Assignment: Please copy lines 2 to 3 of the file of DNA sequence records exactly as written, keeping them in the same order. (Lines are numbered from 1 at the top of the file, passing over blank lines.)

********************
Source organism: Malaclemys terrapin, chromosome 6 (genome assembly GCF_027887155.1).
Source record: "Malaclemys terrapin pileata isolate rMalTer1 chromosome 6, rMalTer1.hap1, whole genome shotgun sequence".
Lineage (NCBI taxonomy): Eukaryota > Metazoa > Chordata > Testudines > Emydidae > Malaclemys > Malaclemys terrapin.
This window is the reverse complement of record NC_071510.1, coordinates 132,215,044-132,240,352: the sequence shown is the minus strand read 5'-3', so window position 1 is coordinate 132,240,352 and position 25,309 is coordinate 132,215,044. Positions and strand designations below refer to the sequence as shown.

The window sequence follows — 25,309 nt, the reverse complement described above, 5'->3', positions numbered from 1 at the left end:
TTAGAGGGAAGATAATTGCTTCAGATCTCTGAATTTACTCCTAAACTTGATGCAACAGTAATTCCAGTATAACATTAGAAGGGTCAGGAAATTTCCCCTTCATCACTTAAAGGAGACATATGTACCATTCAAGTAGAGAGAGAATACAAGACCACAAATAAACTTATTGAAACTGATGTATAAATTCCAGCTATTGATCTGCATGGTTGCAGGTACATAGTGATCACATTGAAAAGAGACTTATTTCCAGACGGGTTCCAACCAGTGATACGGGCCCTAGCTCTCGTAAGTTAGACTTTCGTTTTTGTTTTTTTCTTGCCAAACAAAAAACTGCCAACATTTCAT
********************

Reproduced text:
Source record: "Malaclemys terrapin pileata isolate rMalTer1 chromosome 6, rMalTer1.hap1, whole genome shotgun sequence".
Lineage (NCBI taxonomy): Eukaryota > Metazoa > Chordata > Testudines > Emydidae > Malaclemys > Malaclemys terrapin.